Academic journal article Tamara : Journal of Critical Postmodern Organization Science

Time, Narrative and Organizational Culture: A Corporate Perspective

Academic journal article Tamara : Journal of Critical Postmodern Organization Science

Time, Narrative and Organizational Culture: A Corporate Perspective

Article excerpt


This paper is a generalized discussion related to the nature and implications time, story and organizational culture play in corporate decision-making, CEO selection; treatment of long-term employees; the change process and the language used to present and promote the corporation. The paper provides a beginning point for revisiting how unrecognized (societal and individual) assumptions affect choice and decision-making. Practically, the paper also provides a starting point for organizations to self assess their external and internal approaches and whether they align superficially or whether the mission and vision are lived in mundane daily activities. The paper is based on qualitative, experiential and anecdotal evidence gathered by the author.


The corporate and organizational issues discussed in this paper are based on societal beliefs and underlying assumptions that emerged in the late 19th and early 20th centuries. They are, a faith in science, from which emerged a greater confidence in the future, which engendered a belief in unlimited progress.

During the late 19th and early 20th centuries because science could produce material benefits and knowledge, it replaced religion as the most popular faith system. The growing confidence in knowledge and the "present", resulted in a pervasive belief in progress and a break with the past. The intellectual belief in a progress without limits came to dominate social, political and economic development and discourse. European and American governments encouraged progress and it's by product, growth. This growth, combined with the confidence and optimism of progress, led to a belief that the future was more relevant than the past. The assumption underlying this belief was that modern people had surpassed all previous generations in knowledge, wealth, technology and social institutions. The past was no longer the place to look for knowledge, understanding or answers. The focus was squarely on the future. Progress and growth was the solution to all human problems. (Kramer 2002)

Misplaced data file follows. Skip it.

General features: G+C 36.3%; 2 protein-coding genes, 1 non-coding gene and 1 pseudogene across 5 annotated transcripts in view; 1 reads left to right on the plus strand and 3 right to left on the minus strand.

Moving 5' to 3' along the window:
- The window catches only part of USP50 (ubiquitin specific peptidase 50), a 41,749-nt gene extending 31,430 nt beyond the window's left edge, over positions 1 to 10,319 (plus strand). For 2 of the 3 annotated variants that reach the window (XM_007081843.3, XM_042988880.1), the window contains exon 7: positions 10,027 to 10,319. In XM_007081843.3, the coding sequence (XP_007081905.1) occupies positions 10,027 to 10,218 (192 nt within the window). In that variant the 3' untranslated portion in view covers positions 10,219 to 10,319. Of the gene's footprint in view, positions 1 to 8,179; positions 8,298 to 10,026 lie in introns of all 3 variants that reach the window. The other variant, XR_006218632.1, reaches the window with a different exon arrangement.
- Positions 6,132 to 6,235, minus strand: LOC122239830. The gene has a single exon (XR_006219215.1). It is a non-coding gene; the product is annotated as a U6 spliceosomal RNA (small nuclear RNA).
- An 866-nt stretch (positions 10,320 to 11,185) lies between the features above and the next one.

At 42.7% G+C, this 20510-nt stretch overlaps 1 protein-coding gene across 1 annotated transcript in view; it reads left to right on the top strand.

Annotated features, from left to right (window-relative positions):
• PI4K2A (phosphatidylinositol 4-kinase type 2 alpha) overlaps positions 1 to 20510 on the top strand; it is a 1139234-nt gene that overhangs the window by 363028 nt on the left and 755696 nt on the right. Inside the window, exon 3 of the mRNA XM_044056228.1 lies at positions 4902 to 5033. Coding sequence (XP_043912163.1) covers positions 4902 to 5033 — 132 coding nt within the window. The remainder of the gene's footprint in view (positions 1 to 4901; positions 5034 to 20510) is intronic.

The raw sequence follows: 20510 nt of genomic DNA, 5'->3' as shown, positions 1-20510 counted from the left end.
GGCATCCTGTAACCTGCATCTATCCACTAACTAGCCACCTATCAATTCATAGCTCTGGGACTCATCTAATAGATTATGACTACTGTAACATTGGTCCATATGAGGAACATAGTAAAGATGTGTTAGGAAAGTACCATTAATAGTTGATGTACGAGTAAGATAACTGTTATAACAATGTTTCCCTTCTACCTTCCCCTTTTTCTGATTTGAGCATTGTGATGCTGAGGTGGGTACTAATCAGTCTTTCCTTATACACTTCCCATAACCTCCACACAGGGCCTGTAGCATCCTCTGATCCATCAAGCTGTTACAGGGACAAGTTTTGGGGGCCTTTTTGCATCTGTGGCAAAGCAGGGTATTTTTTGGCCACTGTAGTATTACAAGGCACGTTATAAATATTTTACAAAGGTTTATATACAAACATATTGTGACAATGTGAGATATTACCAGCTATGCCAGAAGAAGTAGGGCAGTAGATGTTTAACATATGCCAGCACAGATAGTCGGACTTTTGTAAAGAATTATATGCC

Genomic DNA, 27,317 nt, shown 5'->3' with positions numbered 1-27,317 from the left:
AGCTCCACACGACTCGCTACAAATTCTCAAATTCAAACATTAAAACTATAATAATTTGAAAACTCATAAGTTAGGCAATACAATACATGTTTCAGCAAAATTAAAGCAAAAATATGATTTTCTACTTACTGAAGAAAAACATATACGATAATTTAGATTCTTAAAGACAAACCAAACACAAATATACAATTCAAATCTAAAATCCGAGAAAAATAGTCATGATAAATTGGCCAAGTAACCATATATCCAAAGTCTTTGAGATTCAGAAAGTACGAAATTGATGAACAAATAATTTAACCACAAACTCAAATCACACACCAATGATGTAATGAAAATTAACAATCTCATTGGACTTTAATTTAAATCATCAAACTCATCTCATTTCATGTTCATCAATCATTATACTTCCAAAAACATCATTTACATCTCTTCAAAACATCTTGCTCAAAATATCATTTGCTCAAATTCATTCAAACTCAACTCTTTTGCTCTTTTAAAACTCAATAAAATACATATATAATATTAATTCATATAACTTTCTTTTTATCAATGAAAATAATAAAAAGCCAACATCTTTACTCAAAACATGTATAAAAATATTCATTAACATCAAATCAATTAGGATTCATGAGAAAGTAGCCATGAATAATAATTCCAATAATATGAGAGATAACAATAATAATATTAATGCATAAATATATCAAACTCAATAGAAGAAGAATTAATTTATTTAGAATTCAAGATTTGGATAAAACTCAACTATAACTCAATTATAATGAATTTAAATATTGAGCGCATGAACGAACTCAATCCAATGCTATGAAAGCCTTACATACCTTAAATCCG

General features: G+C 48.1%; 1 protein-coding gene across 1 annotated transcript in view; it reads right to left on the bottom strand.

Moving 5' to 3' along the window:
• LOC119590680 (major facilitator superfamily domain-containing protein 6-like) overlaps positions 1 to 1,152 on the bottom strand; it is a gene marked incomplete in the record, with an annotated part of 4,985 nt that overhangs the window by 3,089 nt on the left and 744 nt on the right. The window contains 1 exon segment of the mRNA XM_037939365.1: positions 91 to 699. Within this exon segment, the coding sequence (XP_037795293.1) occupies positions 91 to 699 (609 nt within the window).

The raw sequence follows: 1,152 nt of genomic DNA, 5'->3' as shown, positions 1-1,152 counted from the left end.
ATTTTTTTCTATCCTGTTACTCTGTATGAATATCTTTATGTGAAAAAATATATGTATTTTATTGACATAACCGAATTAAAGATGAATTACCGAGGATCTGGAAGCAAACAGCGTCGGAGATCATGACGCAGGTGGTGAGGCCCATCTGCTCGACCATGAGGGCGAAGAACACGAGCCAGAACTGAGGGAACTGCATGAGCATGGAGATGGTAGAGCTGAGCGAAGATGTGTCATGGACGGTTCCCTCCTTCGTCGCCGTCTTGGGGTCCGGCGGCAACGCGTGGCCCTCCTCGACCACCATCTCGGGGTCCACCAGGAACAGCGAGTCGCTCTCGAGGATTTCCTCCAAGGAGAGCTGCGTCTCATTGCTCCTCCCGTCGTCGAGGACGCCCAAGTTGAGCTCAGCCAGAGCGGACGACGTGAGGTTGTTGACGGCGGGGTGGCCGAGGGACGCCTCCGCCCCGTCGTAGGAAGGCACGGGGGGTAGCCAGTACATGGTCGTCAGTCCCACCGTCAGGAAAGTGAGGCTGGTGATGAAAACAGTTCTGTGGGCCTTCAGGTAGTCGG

The residual nature of these beliefs is still evident in corporations today. Unlimited growth, progress and a future orientation still affect corporate expectations and decision-making. These beliefs and choices create the organizational narrative and culture.


Besides the historical issues discussed above, there are additional issues related to the present day memory of corporations. In this discussion, I propose a different view for the word corporation. In this view corporations are living breathing entities. They are human. The dictionary suggests that corporations don't have souls. Yet the bookstores are crammed with books on corporate "soul."

"Corporate" means "body" whether that pertains to a human or an organization. Writers have a "body of work." That too, is "corporate" in some sense. It assumes an integrated, albeit perhaps not evident whole. This "body" is created over time. It can be physical or invisible. It can be collective, individual or both.

Humans create in the physical, visible and external world. This is evident in the creation of art, societies, governments, countries, and corporations. All reflect human consciousness, the best and worst. And as humans change so do their creations and manifestations.

Corporations are organic. They mirror societal trends as seen in the beginning of this discussion. They are reflections of society and the individual. Corporations are us. Some would argue corporations are "other"; shadows, symbols of the worst part of humanity. But that is a limited view. The history and legacy of industrialization, from which corporations were bom, reflects the human struggle to make a mark on the world, to become an individual. Corporations, with the help of governments (also us) and societies increased the desires and wants of the masses. The strengths of progress, growth and a total focus on the future creates unforeseen consequences. …

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